Unsustainable’ SuperValu in Drogheda to be liquidated
Decision to pull shutters on town-centre store could lead to 24 redundancies
SuperValu has faced intense competition in Drogheda. The company said the store had closed “due to difficult trading conditions.” Photograph: Cyril Byrne
A liquidator is expected to be appointed to the independently owned SuperValu store in Drogheda, Co Louth, which the company has described as “unsustainable”. Staff were informed yesterday morning when they arrived for work that the store was closing.
“Regrettably we are announcing the closure of our store in Drogheda due to difficult trading conditions at the store over a sustained trading period,” SuperValu said in a statement. The company said the store was independently owned and operated by Regina Foley and Danny Bowe.
“It is proposed that a liquidator will be appointed in due course,” the statement continued.“This decision will potentially lead to redundancies for the six full-time and 18 part-time staff members. The store will cease to operate today, 2nd December, 2016.”
The company said the decision did not reflect “the quality of the work of our colleagues at the store” and thanked its staff for their support. It pointed to “difficult trading conditions” over a sustained period. “We will now enter a consultation period with colleagues and provide outplacement support to assist them in finding alternative employment,” it added.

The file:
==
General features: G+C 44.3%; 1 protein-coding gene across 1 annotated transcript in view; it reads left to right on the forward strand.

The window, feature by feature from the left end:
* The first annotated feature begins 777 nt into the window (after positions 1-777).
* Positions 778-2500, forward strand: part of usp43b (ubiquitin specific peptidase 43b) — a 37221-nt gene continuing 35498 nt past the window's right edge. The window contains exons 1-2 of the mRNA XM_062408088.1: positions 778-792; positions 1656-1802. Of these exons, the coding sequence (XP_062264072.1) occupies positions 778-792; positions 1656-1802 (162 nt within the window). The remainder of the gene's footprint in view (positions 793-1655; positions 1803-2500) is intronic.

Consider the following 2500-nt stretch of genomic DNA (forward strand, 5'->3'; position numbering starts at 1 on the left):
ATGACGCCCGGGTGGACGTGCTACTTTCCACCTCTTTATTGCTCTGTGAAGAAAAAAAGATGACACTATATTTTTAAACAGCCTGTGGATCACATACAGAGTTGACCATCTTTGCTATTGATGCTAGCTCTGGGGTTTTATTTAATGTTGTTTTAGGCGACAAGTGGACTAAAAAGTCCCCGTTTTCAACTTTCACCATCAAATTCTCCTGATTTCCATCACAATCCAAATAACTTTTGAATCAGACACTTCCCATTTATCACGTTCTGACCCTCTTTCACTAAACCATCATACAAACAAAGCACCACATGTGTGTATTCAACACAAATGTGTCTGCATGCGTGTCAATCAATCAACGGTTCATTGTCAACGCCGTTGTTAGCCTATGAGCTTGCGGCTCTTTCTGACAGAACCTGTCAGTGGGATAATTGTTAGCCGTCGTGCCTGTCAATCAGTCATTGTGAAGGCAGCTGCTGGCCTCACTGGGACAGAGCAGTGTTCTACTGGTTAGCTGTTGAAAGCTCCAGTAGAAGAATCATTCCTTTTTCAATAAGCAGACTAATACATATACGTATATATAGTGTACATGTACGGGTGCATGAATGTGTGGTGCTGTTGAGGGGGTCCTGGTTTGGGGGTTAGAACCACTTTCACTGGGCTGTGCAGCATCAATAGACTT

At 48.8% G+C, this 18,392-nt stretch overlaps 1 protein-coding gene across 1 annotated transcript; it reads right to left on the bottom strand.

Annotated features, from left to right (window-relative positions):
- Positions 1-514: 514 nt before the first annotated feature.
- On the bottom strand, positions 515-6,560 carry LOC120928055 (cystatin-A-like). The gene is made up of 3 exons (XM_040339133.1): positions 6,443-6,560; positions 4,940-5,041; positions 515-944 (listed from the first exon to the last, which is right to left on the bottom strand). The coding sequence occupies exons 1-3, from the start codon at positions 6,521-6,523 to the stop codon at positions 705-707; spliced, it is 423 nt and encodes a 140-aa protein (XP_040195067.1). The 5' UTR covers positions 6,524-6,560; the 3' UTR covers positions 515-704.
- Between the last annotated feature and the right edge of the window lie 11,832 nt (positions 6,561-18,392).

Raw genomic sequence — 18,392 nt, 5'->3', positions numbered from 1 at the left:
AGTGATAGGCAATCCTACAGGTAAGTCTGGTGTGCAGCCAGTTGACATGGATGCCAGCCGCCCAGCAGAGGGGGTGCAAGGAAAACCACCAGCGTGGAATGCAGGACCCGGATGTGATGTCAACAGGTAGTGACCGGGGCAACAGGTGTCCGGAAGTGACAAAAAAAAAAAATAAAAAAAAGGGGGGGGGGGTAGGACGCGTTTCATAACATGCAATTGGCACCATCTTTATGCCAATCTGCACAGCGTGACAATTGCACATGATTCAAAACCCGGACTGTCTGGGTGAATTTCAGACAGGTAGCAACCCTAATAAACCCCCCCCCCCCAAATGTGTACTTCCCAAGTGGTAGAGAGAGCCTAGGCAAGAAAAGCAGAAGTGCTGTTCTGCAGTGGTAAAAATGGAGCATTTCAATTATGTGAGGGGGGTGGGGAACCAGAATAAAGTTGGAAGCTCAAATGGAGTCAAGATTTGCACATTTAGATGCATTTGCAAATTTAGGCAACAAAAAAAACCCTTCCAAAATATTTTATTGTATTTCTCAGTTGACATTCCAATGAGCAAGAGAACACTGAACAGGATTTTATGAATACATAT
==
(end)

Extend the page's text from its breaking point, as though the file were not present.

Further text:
The affected staff are understood to not be unionised.
Drogheda town centre retailers including SuperValu have in recent years been battling against competition from Aldi, Lidl and Tesco, all of which operate on the outskirts of the town. Dunnes and Marks & Spencer also operate a short distance from the shuttered SuperValu outlet.
Labour Senator Gerald Nash, who is from Drogheda and is a former minister for jobs, hit out at the incumbent Minister Mary Mitchell O’Connor, saying the news “came like a bolt out of the blue.”
“As the Drogheda SuperValu staff look ahead to a Christmas without a job, the Minister for Jobs continues to sit on her hands refusing to change the law to better protect workers caught up in liquidations of this nature,” he said, calling for implementation of the Duffy Cahill report, which recommended measures to protect workers in a Clerys-type liquidation.
It particular, it proposed an automatic entitlement to a 30-day consultation period for all collective redundancy situations - including in the context of insolvency.
In response to Mr Nash’s comments, a spokeswoman for Minister Mitchell O’Connor said her department had conducted a public consultation on the Duffy Cahill report and considered the submissions received to be important in terms of assessing how the suggested reforms could operate in practice and in identifying any unintended consequences.
“These submissions will inform the response to the report which will be brought forward for consideration by Government in the new year,” she said.
The spokeswoman noted that the Company Law Review Group is also considering ways to ensure better safeguards for employees and its work is progressing.